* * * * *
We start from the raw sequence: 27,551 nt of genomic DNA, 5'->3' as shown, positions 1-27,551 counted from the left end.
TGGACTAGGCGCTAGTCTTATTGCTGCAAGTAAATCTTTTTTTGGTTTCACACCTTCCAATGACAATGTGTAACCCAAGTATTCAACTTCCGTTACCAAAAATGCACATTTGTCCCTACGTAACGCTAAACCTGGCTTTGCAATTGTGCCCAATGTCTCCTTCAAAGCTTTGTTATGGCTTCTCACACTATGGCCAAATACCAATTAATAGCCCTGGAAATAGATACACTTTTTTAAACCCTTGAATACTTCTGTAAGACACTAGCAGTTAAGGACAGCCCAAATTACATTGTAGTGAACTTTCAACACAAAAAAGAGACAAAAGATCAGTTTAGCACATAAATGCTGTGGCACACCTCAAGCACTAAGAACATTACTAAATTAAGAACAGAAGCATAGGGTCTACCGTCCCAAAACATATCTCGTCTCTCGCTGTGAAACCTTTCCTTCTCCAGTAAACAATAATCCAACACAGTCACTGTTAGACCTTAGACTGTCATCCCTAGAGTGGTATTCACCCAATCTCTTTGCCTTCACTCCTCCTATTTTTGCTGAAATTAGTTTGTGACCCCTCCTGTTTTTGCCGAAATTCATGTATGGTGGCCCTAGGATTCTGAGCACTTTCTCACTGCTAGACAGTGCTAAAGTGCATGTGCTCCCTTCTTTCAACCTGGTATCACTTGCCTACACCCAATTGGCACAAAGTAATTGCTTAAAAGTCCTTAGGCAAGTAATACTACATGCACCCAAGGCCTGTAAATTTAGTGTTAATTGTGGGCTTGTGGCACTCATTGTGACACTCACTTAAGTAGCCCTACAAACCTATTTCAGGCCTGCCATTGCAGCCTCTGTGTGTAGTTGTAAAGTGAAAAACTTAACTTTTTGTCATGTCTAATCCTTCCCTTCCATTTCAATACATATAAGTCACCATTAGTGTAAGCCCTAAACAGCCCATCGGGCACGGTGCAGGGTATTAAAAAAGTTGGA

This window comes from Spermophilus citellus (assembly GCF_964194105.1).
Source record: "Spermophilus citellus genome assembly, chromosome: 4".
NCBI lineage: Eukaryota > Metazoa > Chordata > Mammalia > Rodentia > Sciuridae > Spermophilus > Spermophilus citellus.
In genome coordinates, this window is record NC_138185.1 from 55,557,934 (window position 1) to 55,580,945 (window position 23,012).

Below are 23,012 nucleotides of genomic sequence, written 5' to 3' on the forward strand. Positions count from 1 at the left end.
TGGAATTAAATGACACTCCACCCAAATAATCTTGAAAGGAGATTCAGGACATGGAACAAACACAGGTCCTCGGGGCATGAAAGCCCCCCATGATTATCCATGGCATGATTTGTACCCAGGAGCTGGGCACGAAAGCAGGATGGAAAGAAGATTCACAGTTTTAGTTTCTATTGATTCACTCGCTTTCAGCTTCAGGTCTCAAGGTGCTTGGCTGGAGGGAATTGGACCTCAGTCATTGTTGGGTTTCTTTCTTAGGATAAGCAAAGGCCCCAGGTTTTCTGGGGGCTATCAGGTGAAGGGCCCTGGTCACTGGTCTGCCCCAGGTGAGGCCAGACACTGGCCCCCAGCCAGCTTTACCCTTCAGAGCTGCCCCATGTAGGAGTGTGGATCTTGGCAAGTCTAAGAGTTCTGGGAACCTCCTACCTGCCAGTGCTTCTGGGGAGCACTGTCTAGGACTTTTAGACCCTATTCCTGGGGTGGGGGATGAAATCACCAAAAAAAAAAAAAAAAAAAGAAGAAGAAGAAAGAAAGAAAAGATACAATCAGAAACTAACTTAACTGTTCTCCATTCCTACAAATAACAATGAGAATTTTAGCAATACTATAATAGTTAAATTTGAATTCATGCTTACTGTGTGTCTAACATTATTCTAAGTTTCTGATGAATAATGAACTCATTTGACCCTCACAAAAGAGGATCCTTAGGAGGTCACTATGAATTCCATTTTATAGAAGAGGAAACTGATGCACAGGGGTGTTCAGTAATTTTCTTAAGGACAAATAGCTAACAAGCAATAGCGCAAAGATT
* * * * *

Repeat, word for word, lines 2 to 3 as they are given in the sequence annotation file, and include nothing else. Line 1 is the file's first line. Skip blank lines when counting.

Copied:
TGGACTAGGCGCTAGTCTTATTGCTGCAAGTAAATCTTTTTTTGGTTTCACACCTTCCAATGACAATGTGTAACCCAAGTATTCAACTTCCGTTACCAAAAATGCACATTTGTCCCTACGTAACGCTAAACCTGGCTTTGCAATTGTGCCCAATGTCTCCTTCAAAGCTTTGTTATGGCTTCTCACACTATGGCCAAATACCAATTAATAGCCCTGGAAATAGATACACTTTTTTAAACCCTTGAATACTTCTGTAAGACACTAGCAGTTAAGGACAGCCCAAATTACATTGTAGTGAACTTTCAACACAAAAAAGAGACAAAAGATCAGTTTAGCACATAAATGCTGTGGCACACCTCAAGCACTAAGAACATTACTAAATTAAGAACAGAAGCATAGGGTCTACCGTCCCAAAACATATCTCGTCTCTCGCTGTGAAACCTTTCCTTCTCCAGTAAACAATAATCCAACACAGTCACTGTTAGACCTTAGACTGTCATCCCTAGAGTGGTATTCACCCAATCTCTTTGCCTTCACTCCTCCTATTTTTGCTGAAATTAGTTTGTGACCCCTCCTGTTTTTGCCGAAATTCATGTATGGTGGCCCTAGGATTCTGAGCACTTTCTCACTGCTAGACAGTGCTAAAGTGCATGTGCTCCCTTCTTTCAACCTGGTATCACTTGCCTACACCCAATTGGCACAAAGTAATTGCTTAAAAGTCCTTAGGCAAGTAATACTACATGCACCCAAGGCCTGTAAATTTAGTGTTAATTGTGGGCTTGTGGCACTCATTGTGACACTCACTTAAGTAGCCCTACAAACCTATTTCAGGCCTGCCATTGCAGCCTCTGTGTGTAGTTGTAAAGTGAAAAACTTAACTTTTTGTCATGTCTAATCCTTCCCTTCCATTTCAATACATATAAGTCACCATTAGTGTAAGCCCTAAACAGCCCATCGGGCACGGTGCAGGGTATTAAAAAAGTTGGA

This window comes from Spermophilus citellus (assembly GCF_964194105.1).